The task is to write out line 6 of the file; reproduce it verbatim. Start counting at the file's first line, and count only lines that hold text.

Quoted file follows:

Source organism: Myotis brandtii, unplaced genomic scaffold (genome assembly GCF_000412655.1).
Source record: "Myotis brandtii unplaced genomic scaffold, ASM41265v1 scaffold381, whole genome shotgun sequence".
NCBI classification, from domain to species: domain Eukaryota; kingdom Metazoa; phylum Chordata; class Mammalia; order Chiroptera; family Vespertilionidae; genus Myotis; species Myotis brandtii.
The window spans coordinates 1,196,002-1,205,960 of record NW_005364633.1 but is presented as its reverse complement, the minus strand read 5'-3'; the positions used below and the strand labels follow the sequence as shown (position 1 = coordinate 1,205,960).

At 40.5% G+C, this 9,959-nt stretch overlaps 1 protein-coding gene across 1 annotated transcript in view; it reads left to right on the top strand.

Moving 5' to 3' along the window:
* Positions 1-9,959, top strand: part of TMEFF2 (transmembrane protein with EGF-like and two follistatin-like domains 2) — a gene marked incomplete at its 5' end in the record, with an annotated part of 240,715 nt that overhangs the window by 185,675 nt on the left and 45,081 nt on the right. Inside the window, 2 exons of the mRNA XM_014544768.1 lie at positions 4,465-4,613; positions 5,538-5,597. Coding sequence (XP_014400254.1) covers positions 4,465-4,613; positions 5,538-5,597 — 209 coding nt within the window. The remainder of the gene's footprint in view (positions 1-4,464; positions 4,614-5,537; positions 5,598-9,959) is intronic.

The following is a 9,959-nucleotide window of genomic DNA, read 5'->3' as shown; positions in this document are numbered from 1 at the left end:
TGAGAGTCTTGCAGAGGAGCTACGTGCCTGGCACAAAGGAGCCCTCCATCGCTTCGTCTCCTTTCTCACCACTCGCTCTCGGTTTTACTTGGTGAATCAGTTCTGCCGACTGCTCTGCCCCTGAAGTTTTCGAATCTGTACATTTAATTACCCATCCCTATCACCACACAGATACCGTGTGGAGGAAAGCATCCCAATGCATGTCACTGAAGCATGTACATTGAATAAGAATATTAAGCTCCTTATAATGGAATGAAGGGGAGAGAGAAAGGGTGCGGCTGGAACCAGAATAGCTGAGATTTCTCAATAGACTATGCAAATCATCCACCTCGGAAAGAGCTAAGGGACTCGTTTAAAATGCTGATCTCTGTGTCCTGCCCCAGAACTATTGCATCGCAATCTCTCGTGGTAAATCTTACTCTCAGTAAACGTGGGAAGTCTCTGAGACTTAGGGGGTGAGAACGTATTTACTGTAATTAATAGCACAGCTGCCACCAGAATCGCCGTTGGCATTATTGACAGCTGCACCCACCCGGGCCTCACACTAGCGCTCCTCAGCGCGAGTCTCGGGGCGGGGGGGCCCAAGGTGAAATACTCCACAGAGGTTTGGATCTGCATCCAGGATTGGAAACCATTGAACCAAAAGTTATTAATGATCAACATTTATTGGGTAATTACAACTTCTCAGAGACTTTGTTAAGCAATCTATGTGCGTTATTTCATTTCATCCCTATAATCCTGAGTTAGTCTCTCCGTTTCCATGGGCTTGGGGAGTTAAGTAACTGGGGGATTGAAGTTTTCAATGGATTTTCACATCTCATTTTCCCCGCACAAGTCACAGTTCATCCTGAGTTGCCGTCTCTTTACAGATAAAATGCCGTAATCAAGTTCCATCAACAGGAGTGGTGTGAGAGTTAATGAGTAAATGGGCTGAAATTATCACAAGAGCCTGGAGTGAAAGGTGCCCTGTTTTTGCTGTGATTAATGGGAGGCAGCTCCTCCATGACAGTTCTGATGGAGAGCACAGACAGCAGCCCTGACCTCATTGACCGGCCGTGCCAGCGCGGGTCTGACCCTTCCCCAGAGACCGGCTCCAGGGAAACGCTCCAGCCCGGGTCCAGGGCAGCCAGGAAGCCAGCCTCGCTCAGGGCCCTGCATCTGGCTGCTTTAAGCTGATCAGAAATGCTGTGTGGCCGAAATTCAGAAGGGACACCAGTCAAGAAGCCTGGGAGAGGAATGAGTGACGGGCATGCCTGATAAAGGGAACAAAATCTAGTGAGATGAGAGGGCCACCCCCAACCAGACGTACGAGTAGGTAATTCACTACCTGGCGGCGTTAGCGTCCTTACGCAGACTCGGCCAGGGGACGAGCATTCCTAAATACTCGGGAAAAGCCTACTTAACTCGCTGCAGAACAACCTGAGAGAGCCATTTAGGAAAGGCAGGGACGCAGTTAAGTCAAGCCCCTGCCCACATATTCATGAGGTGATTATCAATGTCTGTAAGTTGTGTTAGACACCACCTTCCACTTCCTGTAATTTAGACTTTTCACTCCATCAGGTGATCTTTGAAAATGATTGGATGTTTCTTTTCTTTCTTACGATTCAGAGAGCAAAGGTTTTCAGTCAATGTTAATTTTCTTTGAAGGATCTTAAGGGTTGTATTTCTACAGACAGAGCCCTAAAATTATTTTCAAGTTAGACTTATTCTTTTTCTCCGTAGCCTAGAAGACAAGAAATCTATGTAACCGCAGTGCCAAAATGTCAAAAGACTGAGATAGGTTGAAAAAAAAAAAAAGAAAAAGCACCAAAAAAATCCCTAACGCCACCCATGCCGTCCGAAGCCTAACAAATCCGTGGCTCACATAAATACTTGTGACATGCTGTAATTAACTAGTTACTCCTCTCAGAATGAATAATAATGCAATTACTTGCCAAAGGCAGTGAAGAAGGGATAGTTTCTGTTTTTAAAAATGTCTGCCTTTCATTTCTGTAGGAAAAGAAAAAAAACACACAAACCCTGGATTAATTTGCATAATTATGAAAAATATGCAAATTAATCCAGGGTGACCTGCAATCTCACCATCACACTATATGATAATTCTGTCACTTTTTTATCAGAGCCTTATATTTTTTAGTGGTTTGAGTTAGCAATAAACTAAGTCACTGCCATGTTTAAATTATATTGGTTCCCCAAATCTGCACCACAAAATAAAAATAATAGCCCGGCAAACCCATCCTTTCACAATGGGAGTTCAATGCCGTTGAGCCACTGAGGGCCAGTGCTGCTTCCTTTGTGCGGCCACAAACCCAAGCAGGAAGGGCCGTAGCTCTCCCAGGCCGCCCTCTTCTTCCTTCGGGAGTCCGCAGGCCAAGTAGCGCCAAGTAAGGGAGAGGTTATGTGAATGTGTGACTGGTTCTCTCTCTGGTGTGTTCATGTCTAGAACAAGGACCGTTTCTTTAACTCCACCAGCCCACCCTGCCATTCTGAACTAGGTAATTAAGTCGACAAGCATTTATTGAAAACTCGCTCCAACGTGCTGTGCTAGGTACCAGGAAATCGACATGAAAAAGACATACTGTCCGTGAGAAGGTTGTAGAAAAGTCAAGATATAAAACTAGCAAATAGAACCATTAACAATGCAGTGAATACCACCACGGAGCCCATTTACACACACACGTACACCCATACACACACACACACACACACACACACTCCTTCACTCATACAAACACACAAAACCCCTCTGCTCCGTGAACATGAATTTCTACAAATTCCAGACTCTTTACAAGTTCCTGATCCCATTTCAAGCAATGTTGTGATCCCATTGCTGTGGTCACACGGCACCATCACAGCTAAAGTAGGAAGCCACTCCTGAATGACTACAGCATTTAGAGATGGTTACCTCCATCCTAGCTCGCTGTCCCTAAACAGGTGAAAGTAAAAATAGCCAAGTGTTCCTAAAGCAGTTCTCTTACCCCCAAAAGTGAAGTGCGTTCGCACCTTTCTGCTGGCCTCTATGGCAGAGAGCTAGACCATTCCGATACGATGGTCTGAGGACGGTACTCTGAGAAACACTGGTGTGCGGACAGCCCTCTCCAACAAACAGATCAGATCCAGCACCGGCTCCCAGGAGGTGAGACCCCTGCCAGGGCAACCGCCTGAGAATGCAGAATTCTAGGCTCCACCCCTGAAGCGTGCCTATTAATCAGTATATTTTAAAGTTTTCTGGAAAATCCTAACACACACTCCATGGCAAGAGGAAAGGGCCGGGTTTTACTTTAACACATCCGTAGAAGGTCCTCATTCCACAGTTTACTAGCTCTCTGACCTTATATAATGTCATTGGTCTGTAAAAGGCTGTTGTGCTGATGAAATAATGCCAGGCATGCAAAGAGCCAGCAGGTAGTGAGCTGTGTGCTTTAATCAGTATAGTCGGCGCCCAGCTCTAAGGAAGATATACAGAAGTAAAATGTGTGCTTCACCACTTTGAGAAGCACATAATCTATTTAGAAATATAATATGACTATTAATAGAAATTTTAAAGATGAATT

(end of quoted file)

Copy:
Moving 5' to 3' along the window: